Description

This is a Divisional of U.S. patent application Ser. No. 11/092,278 filed Mar. 29, 2005.

FIELD OF THE INVENTION

This invention relates to a seatbelt retractor assembly.

BACKGROUND OF THE INVENTION

A seatbelt for a passenger vehicle typically has a seatbelt retractor that serves to retract the belt into its housing. The belt is wound upon a spool in the housing. When the belt is drawn or protracted from its housing, the spool winds a retraction spring, which later retracts the unused portion of the belt onto the spool or withdraws the belt into its housing when not in use.

In the event of a crash, the seatbelt retractor has a lock that prevents the seatbelt from extending further from its housing. The lock may be actuated by an inertial sensor, which responds to changes in vehicle speed during the crash. When a large deceleration is detected, the inertial sensor triggers the lock of the seatbelt retractor to lock the spool and thereby secures the safety belt in place during the crash.

The inertial sensor has an inertial sensor mass that moves in response to changes in speed of the vehicle. This mass is mechanically linked to the lock by an actuator. When the mass moves, the actuator moves and causes movement of a locking pawl that locks the lock when the mass has moved in excess of a predetermined amount. The actuator rests on a surface of the mass. This surface is angled so that movement of the mass causes rapid movement of the actuator and consequently the locking pawl. While rapid movement of the components of the inertial sensor and lock are desirable for safety, this same feature causes undesirable noise during normal vehicle operation.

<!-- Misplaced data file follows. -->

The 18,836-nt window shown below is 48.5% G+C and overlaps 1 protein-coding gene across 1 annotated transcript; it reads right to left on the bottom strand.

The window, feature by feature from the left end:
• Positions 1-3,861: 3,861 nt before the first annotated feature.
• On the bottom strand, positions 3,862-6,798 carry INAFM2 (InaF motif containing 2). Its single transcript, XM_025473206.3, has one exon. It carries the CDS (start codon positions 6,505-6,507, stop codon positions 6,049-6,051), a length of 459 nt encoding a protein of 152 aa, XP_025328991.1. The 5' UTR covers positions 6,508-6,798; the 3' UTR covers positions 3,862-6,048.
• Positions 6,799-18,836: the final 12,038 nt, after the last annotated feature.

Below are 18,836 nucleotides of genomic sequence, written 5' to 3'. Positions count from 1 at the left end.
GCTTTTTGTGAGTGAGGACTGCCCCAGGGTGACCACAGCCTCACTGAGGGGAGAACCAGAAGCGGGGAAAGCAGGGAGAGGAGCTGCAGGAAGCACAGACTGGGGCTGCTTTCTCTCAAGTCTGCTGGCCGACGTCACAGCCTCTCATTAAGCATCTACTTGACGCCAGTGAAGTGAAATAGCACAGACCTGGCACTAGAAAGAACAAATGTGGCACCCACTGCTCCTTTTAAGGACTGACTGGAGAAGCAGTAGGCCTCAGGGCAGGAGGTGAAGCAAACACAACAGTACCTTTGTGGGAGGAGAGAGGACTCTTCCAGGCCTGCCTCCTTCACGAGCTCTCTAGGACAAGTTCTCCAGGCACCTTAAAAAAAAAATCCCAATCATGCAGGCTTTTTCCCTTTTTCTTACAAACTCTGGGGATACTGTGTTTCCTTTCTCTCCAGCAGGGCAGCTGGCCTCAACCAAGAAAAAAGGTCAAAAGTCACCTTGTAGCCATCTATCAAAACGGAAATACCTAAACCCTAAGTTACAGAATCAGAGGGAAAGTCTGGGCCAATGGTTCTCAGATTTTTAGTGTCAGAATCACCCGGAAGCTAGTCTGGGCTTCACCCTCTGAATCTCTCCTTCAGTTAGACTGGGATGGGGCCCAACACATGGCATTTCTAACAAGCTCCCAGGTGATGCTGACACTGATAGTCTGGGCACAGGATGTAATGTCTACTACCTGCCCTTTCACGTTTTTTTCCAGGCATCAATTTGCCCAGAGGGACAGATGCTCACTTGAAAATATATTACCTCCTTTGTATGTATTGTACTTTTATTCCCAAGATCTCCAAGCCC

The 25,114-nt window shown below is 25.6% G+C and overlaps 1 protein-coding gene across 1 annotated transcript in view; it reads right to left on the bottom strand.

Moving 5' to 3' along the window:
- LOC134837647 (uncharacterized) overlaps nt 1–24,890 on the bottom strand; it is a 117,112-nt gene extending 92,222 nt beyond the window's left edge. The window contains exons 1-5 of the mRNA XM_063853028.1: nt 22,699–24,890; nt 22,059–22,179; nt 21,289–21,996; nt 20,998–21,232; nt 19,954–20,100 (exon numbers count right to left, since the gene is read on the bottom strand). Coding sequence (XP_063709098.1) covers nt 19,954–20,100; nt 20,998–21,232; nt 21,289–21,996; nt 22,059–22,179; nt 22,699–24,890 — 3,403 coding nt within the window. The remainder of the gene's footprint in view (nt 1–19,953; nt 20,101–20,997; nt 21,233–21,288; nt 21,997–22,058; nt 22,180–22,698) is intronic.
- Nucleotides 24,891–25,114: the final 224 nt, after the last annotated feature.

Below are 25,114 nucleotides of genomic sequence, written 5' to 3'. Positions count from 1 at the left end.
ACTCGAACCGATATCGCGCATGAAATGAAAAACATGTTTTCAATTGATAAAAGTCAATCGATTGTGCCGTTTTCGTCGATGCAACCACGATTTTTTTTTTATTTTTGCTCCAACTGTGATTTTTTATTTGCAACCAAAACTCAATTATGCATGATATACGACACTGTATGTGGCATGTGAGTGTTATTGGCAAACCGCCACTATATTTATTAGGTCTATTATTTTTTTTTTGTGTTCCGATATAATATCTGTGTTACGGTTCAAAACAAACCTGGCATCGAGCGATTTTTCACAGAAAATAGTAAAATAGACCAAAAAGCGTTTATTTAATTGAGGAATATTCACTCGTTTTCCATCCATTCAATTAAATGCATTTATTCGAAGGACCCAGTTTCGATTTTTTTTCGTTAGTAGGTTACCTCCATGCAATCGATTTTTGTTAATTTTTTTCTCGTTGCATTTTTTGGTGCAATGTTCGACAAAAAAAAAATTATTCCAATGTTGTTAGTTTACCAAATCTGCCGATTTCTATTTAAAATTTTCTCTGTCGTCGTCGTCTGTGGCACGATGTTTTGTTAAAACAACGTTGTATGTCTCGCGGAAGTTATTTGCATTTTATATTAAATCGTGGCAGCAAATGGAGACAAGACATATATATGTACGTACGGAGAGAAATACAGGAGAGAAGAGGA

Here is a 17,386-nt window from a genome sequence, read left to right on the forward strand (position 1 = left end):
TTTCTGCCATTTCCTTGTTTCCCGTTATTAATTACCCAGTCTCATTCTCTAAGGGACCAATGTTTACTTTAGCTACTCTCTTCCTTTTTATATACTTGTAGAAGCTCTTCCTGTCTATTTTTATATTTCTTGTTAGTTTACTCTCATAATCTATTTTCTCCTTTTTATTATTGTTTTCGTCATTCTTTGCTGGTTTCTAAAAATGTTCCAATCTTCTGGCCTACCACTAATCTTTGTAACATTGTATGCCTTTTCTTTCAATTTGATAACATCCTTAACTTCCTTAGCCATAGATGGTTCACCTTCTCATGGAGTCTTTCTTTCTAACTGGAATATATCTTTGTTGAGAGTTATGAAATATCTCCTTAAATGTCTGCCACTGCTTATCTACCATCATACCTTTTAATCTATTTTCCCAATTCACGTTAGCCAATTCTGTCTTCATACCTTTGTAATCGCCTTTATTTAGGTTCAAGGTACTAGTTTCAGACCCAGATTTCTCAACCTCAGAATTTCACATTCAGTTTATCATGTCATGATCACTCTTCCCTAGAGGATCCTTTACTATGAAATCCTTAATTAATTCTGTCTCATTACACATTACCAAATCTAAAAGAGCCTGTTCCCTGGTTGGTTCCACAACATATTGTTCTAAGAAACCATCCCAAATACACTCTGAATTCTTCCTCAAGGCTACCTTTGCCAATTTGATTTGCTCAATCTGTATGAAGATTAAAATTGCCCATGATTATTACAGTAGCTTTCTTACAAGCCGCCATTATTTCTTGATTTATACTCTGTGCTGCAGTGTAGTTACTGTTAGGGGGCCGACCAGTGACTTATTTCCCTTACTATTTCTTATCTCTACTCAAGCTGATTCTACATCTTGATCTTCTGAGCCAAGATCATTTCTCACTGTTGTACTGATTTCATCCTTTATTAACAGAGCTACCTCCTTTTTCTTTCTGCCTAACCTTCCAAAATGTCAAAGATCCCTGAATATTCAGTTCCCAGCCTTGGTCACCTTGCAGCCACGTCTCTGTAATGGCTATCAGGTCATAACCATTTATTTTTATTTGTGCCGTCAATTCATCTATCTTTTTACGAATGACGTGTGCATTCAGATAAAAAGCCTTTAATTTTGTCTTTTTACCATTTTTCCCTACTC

A need therefore exists for a seatbelt retractor that reduces noise from the foregoing moveable parts.

SUMMARY OF THE INVENTION

Like existing seatbelt retractor assemblies, the invention has an inertial sensor that detects changes in vehicle speed. The inertial sensor has an inertial sensor mass, which is linked to a seatbelt retractor locking pawl by an actuator. The actuator moves with the mass by riding on its surface. The inventor has discovered that a significant amount of noise arises from movement of the actuator and components linked to it. Accordingly, in contrast to conventional designs, the surface of the mass is shaped to guide the actuator in a manner that controls its acceleration and therefore noise.

The guide surface can be shaped or formed with a unique profile to lessen noise and provide more positive locking and unlocking of the actuator.

The guide surface has an inner profile region wherein the actuator rests in the unlocked position at the near zero acceleration position that is inclined less than 15°, preferably less than 10° or even 5°, most preferably substantially flat. The inner profile region can extend across the entire guide surface of the inertial mass sensor to the full locked position of the actuator. In such a case the tilting of the sensor positively accelerates the actuator as it is pushed by the substantially flat or low angled inner profile on the guide surface. This creates a soft start contact between the sensor and the actuator thereby reducing rattle noise.

In a second embodiment of the invention the guide surface has an outer profile region which actually is curved to provide a deceleration of the actuator as it is being moved into the locked position. In this embodiment the inner profile of the actuator can be any shape that provides an initial positive acceleration of the actuator as the inertial sensor moves towards the locking position. At an inflection point or surface, between the inner profile creating a positive acceleration of the actuator and the outer profile, the acceleration transitions from positive to negative enabling the actuator to slow its impact velocity with the locking pawl or locking mechanism of the seatbelt retractor. This creates a “soft” locking impact further reducing locking noise.